January 13th, 2008

Another exciting thing about joining PFI was the fact that their annual conference was going to be held this year just a couple miles from my home and it was packed with all sorts of interesting presentations.  I attended the conference this Friday and Saturday and it was a very informative and enjoyable time.  It also seemed that about anyone involved in sustainable agriculture and local foods was in attendance.

I attended a session for new farmers or people considering the plunge, and a sustainable energy production session on Friday.  I also had the pleasure of seeing my fellow Cornellian, Laura Krouse, receive the Spencer Award honoring farmers, educators and researchers who have made a significant contribution toward stability of mainstream family farms in Iowa.  Laura operates Abbe Hills Gardens, a 120 family CSA near Mount Vernon.

We brought the whole family to King Corn Friday night.  Anne and I, and our ten year old son found it very entertaining and informative.  Our six year old daughter only lasted through half the movie.  She hadn’t gone to the movie with high expectations but the next morning said that it was better than she expected.  Anyhow, the rest of us highly recommend it.

Kamyar Enshayan from UNI was presented with the Sustainable Agriculture Achievement Award Saturday morning. Kamyar has been promoting local food for over a decade including establishing the Buy Fresh Buy Local campaign in Northeast Iowa. 

Also on Saturday I sat in on an update on the Iowa Food Cooperative, listened to Richard de Wilde of Harmony Valley Farm describe how he went from a $500 loss in the mid 70s to a profitable 1000 family CSA today.  We learned about all the planning, management, equipment and people that go into an operation of that size.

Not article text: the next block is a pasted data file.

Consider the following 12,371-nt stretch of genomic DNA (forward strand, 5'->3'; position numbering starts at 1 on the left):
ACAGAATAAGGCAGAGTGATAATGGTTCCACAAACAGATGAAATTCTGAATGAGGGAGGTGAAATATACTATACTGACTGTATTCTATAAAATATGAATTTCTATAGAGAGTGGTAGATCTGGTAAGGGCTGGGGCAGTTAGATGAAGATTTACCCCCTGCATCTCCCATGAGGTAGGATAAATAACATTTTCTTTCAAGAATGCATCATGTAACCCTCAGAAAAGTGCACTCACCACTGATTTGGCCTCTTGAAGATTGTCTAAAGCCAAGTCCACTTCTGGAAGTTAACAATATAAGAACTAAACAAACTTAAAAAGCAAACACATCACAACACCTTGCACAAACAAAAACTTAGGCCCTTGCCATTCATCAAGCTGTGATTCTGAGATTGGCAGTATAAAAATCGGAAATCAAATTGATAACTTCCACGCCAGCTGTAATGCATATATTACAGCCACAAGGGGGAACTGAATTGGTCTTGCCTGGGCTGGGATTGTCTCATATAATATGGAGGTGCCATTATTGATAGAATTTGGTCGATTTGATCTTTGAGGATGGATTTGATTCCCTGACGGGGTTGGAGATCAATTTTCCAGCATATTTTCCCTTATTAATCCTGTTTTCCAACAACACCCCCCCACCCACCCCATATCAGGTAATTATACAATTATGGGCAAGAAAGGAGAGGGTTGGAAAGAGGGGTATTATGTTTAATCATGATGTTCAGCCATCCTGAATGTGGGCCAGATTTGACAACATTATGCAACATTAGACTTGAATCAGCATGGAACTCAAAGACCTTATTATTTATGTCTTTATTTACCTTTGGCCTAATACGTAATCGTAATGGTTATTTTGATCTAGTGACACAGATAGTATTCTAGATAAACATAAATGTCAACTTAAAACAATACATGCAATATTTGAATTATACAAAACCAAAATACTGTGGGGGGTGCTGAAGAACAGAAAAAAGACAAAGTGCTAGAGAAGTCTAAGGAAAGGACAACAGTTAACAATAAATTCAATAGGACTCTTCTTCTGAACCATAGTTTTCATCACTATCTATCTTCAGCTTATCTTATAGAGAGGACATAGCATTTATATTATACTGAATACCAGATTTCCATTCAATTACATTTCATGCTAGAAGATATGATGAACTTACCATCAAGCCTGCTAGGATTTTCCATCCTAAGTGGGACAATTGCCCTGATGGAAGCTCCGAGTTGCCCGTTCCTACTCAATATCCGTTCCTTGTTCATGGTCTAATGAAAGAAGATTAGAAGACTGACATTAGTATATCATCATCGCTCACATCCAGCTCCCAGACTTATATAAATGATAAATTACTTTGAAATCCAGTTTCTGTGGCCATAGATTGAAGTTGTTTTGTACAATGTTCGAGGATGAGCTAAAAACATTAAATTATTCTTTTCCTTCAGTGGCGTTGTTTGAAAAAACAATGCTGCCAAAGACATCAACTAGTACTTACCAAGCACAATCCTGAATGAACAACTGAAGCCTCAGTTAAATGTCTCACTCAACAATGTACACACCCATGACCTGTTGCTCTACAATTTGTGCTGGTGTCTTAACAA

The only disappoint for me was to hear that next year’s conference won’t be quite so close to home, but will be held instead at Marshalltown Community College.

Iowa Food Cooperative

January 13th, 2008

I’ve been thinking about joining Practical Farmers of Iowa for quite a few years now and finally did this winter.  PFI has been a leader in exploring environmentally friendly and economically successful farming approaches, and promoting local foods for years.  About a year ago I read their press release announcing the creation of the Iowa Food Cooperative and knew that I wanted to get involved.  I had been seriously looking at ways to evolve this Think Global Eat Local web site into an online ordering system but it was clear that I should see how I could get involved with the IFC instead.

The Iowa Food Cooperative is going to be a web based system that allows consumers to order locally produced products from local farmers on a monthly basis (to start).  Those orders will be collected and distributed from a central location (in Des Moines at the start).  It is modelled after similar systems in place in Oklahoma and Nebraska.  The IFC should supplement existing farmer’s markets and CSAs, by providing more staple products then those markets.

Bookmark this site or subscribe to the feed and stay tuned for updates.

Caucus of the Future

January 2nd, 2008

I was asked to do a presentation on Permaculture at the Caucus of the Future being held today and tomorrow at the Drake Legal Clinic.  It went well and I enjoyed meeting a variety of people.

In particular, I enjoyed meeting Elton Davis.  Elton is heavily into permaculture and is working on a crop rotation of sorghum and sunflowers.  Sorghum is high in sugar and useful for ethanol.  Sunflowers are high in oil and useful for biodiesel.  I hope to learn more about his projects and share them with you.